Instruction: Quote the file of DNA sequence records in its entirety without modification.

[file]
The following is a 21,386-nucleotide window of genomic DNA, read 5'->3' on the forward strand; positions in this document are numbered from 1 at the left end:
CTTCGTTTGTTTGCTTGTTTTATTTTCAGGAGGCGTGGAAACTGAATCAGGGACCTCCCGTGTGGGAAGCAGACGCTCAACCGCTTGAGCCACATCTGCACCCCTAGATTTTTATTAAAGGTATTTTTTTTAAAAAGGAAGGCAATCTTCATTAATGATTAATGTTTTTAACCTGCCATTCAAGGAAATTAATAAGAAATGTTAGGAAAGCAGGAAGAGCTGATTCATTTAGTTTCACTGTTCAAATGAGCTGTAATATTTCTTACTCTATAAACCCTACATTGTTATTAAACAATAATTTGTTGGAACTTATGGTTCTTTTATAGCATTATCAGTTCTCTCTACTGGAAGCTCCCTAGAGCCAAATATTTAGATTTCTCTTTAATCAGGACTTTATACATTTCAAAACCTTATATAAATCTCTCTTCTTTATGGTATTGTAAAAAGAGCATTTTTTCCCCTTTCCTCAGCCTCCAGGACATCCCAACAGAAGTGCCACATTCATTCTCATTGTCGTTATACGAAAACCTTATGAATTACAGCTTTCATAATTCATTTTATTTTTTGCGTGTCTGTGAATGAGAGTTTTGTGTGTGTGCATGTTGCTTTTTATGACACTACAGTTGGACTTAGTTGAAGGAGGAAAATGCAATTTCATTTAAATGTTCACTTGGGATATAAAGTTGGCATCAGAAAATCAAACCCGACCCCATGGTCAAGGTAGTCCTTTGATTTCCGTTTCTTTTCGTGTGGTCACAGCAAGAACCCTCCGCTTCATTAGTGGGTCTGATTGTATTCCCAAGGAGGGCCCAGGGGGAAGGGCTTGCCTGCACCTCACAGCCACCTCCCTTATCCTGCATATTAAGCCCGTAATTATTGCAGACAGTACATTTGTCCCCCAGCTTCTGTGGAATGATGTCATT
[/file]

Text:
The following is a 21,386-nucleotide window of genomic DNA, read 5'->3' on the forward strand; positions in this document are numbered from 1 at the left end:
CTTCGTTTGTTTGCTTGTTTTATTTTCAGGAGGCGTGGAAACTGAATCAGGGACCTCCCGTGTGGGAAGCAGACGCTCAACCGCTTGAGCCACATCTGCACCCCTAGATTTTTATTAAAGGTATTTTTTTTAAAAAGGAAGGCAATCTTCATTAATGATTAATGTTTTTAACCTGCCATTCAAGGAAATTAATAAGAAATGTTAGGAAAGCAGGAAGAGCTGATTCATTTAGTTTCACTGTTCAAATGAGCTGTAATATTTCTTACTCTATAAACCCTACATTGTTATTAAACAATAATTTGTTGGAACTTATGGTTCTTTTATAGCATTATCAGTTCTCTCTACTGGAAGCTCCCTAGAGCCAAATATTTAGATTTCTCTTTAATCAGGACTTTATACATTTCAAAACCTTATATAAATCTCTCTTCTTTATGGTATTGTAAAAAGAGCATTTTTTCCCCTTTCCTCAGCCTCCAGGACATCCCAACAGAAGTGCCACATTCATTCTCATTGTCGTTATACGAAAACCTTATGAATTACAGCTTTCATAATTCATTTTATTTTTTGCGTGTCTGTGAATGAGAGTTTTGTGTGTGTGCATGTTGCTTTTTATGACACTACAGTTGGACTTAGTTGAAGGAGGAAAATGCAATTTCATTTAAATGTTCACTTGGGATATAAAGTTGGCATCAGAAAATCAAACCCGACCCCATGGTCAAGGTAGTCCTTTGATTTCCGTTTCTTTTCGTGTGGTCACAGCAAGAACCCTCCGCTTCATTAGTGGGTCTGATTGTATTCCCAAGGAGGGCCCAGGGGGAAGGGCTTGCCTGCACCTCACAGCCACCTCCCTTATCCTGCATATTAAGCCCGTAATTATTGCAGACAGTACATTTGTCCCCCAGCTTCTGTGGAATGATGTCATT